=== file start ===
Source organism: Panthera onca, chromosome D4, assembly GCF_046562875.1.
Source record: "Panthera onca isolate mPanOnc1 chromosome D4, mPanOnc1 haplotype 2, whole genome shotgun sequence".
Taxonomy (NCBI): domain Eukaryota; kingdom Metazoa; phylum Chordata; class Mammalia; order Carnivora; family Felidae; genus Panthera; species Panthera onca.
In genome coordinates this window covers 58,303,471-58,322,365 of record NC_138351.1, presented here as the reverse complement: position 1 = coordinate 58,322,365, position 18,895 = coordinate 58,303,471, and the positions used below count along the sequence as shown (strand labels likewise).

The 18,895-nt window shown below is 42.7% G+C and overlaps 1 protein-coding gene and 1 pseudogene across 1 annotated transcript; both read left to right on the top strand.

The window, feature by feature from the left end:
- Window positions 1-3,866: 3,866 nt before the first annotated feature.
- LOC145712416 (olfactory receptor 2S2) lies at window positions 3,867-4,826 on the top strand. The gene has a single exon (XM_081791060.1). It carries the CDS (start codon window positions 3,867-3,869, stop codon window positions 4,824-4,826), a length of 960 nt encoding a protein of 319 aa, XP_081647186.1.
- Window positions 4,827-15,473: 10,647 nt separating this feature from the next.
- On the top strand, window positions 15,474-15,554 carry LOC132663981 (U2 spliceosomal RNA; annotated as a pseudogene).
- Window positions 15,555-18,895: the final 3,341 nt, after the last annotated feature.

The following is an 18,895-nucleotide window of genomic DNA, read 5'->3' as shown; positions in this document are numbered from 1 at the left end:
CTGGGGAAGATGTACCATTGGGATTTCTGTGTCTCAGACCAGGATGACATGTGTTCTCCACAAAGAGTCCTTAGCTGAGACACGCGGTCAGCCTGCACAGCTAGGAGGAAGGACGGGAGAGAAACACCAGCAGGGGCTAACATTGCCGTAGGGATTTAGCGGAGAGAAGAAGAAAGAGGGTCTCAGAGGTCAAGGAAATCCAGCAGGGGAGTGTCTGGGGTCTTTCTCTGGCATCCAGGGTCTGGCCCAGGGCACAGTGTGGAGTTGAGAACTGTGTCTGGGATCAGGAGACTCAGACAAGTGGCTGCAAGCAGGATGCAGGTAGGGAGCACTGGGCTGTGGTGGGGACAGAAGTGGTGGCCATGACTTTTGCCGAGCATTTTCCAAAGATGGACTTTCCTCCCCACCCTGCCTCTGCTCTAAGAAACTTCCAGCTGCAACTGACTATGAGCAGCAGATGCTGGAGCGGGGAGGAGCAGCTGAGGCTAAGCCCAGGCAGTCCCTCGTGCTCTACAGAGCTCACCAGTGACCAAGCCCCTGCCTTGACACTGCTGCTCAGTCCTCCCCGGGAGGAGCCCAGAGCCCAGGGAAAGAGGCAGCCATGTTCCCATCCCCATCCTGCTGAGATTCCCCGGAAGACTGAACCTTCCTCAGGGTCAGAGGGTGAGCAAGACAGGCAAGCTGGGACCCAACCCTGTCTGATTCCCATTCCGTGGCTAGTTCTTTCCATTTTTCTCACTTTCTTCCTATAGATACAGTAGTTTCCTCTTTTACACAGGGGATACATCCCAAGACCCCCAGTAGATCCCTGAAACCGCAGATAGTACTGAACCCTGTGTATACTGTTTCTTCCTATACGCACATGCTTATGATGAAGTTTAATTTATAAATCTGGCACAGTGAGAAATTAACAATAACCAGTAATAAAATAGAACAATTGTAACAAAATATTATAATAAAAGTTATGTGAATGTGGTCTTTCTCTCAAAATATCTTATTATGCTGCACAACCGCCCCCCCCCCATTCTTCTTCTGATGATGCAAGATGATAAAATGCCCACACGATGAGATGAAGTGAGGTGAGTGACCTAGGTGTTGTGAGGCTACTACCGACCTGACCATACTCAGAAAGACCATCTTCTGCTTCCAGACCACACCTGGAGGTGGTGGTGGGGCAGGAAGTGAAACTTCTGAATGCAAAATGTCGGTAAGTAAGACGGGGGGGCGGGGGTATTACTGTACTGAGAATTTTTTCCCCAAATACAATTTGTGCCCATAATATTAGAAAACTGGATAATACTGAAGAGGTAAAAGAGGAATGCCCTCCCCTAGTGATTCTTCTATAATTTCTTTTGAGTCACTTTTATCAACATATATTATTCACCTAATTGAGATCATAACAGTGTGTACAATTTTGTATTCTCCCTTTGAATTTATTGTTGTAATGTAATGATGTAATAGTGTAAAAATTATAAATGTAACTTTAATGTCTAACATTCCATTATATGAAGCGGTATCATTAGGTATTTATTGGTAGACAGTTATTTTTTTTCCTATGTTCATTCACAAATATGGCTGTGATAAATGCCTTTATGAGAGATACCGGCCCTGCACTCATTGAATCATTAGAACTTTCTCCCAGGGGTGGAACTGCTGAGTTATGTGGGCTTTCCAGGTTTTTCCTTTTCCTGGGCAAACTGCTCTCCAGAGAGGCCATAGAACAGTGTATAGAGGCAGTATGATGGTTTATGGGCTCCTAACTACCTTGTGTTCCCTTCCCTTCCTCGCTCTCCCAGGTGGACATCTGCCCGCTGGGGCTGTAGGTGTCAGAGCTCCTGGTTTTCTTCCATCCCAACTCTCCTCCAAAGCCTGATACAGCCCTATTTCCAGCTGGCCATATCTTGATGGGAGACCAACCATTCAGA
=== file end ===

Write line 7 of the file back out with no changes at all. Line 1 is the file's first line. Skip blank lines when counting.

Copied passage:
- Window positions 1-3,866: 3,866 nt before the first annotated feature.